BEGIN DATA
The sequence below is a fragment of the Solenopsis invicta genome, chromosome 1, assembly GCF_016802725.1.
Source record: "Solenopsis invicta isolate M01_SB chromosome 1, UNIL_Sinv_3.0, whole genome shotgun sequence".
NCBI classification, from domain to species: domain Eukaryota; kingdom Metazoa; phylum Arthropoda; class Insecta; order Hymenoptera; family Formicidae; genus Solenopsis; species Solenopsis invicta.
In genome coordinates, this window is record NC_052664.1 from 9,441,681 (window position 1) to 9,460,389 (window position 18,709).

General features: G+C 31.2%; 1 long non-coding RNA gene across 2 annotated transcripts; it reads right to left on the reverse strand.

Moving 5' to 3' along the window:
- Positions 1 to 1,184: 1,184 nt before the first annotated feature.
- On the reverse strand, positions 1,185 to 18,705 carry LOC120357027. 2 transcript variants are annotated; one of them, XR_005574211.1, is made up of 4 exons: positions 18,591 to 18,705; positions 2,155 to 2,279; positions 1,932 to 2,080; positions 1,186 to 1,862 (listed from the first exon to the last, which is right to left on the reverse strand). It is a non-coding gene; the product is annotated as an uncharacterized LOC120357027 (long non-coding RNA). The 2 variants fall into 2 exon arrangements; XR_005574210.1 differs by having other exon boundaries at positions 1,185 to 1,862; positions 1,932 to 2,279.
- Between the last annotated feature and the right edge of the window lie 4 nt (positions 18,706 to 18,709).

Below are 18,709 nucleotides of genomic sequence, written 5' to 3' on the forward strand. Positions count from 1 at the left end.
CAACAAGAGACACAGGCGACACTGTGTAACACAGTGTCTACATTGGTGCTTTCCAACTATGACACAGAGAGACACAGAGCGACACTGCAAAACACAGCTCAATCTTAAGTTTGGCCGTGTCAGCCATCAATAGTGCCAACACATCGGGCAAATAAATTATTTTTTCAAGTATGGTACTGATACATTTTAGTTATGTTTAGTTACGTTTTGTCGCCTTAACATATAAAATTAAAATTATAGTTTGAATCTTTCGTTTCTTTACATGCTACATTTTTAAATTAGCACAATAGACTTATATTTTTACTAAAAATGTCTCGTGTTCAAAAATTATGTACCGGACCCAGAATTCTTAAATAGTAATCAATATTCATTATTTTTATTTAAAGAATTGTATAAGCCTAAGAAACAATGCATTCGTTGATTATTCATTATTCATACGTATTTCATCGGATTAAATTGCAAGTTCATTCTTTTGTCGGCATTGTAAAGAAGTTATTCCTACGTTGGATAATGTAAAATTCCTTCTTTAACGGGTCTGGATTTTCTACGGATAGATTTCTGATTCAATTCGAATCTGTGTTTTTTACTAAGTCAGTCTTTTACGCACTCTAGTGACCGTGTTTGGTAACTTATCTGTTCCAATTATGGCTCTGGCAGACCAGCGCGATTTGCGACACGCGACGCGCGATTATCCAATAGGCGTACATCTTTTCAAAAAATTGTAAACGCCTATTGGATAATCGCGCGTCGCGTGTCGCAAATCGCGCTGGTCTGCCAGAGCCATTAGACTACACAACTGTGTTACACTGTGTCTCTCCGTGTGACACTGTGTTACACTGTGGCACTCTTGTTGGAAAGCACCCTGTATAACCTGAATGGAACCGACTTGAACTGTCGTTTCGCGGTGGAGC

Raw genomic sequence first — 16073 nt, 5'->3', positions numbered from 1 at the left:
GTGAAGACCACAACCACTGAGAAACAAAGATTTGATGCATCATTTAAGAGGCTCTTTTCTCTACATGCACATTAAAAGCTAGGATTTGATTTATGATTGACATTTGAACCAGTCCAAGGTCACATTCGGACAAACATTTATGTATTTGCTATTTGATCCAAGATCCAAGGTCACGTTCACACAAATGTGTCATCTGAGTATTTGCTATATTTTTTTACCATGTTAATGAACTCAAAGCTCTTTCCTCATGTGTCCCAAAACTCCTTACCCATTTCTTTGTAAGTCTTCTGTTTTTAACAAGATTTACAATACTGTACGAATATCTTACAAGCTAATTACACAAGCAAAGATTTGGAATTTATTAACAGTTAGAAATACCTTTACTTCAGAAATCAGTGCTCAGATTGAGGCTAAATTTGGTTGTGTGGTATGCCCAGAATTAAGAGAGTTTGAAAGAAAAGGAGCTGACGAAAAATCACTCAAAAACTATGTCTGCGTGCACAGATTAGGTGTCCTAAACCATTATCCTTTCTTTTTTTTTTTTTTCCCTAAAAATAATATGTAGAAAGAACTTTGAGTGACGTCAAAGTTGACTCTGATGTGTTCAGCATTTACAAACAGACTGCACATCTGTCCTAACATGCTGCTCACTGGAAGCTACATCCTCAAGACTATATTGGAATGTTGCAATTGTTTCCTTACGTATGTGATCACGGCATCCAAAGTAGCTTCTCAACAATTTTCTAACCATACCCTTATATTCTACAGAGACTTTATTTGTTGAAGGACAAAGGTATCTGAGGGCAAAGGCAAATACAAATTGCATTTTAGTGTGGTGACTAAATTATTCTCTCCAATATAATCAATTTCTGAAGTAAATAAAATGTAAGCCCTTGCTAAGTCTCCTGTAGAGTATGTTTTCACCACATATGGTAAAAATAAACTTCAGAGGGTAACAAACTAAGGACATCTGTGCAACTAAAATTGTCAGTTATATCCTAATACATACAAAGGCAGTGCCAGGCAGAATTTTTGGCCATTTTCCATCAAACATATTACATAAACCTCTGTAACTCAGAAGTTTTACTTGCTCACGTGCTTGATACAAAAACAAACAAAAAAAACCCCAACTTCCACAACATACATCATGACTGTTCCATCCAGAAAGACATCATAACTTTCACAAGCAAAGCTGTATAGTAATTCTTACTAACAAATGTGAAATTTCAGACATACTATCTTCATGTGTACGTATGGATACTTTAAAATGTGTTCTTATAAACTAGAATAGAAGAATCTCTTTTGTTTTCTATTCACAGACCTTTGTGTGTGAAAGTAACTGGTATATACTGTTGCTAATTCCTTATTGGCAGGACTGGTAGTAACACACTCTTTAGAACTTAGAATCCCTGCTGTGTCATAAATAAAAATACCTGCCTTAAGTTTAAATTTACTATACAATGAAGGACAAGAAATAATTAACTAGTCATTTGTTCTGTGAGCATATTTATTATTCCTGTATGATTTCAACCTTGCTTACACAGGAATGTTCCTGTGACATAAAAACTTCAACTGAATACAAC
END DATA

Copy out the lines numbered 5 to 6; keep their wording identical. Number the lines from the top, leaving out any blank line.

General features: G+C 31.2%; 1 long non-coding RNA gene across 2 annotated transcripts; it reads right to left on the reverse strand.

Moving 5' to 3' along the window: